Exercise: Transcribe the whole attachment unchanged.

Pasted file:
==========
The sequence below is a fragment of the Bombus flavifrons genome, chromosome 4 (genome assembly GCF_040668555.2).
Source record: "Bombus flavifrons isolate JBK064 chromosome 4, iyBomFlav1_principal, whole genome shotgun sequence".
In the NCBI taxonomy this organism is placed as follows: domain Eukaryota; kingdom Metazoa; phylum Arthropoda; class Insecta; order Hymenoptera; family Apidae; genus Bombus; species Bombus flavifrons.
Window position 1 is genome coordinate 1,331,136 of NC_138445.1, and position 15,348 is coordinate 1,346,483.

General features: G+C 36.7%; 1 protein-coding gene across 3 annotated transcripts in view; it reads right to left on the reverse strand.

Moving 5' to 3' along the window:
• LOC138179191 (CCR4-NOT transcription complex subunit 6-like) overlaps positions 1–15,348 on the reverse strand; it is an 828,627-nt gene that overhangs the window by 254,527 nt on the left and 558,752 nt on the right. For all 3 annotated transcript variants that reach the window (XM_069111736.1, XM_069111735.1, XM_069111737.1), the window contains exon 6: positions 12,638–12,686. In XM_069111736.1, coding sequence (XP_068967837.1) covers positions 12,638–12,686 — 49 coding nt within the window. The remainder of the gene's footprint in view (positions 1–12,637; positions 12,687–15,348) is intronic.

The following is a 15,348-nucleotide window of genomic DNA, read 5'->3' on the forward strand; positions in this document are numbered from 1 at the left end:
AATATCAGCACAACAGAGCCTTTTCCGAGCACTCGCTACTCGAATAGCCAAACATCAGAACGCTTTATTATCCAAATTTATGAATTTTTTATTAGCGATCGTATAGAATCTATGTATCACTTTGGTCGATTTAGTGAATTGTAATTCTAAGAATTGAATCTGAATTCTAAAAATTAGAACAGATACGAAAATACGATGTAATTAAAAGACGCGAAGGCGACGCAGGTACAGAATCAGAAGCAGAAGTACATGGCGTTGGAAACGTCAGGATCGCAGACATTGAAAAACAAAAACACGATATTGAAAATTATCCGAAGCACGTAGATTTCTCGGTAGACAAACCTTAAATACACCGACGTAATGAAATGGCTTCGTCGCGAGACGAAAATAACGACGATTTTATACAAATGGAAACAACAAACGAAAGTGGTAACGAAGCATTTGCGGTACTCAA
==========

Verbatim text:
The sequence below is a fragment of the Bombus flavifrons genome, chromosome 4 (genome assembly GCF_040668555.2).
Source record: "Bombus flavifrons isolate JBK064 chromosome 4, iyBomFlav1_principal, whole genome shotgun sequence".
In the NCBI taxonomy this organism is placed as follows: domain Eukaryota; kingdom Metazoa; phylum Arthropoda; class Insecta; order Hymenoptera; family Apidae; genus Bombus; species Bombus flavifrons.
Window position 1 is genome coordinate 1,331,136 of NC_138445.1, and position 15,348 is coordinate 1,346,483.

General features: G+C 36.7%; 1 protein-coding gene across 3 annotated transcripts in view; it reads right to left on the reverse strand.

Moving 5' to 3' along the window:
• LOC138179191 (CCR4-NOT transcription complex subunit 6-like) overlaps positions 1–15,348 on the reverse strand; it is an 828,627-nt gene that overhangs the window by 254,527 nt on the left and 558,752 nt on the right. For all 3 annotated transcript variants that reach the window (XM_069111736.1, XM_069111735.1, XM_069111737.1), the window contains exon 6: positions 12,638–12,686. In XM_069111736.1, coding sequence (XP_068967837.1) covers positions 12,638–12,686 — 49 coding nt within the window. The remainder of the gene's footprint in view (positions 1–12,637; positions 12,687–15,348) is intronic.

The following is a 15,348-nucleotide window of genomic DNA, read 5'->3' on the forward strand; positions in this document are numbered from 1 at the left end:
AATATCAGCACAACAGAGCCTTTTCCGAGCACTCGCTACTCGAATAGCCAAACATCAGAACGCTTTATTATCCAAATTTATGAATTTTTTATTAGCGATCGTATAGAATCTATGTATCACTTTGGTCGATTTAGTGAATTGTAATTCTAAGAATTGAATCTGAATTCTAAAAATTAGAACAGATACGAAAATACGATGTAATTAAAAGACGCGAAGGCGACGCAGGTACAGAATCAGAAGCAGAAGTACATGGCGTTGGAAACGTCAGGATCGCAGACATTGAAAAACAAAAACACGATATTGAAAATTATCCGAAGCACGTAGATTTCTCGGTAGACAAACCTTAAATACACCGACGTAATGAAATGGCTTCGTCGCGAGACGAAAATAACGACGATTTTATACAAATGGAAACAACAAACGAAAGTGGTAACGAAGCATTTGCGGTACTCAA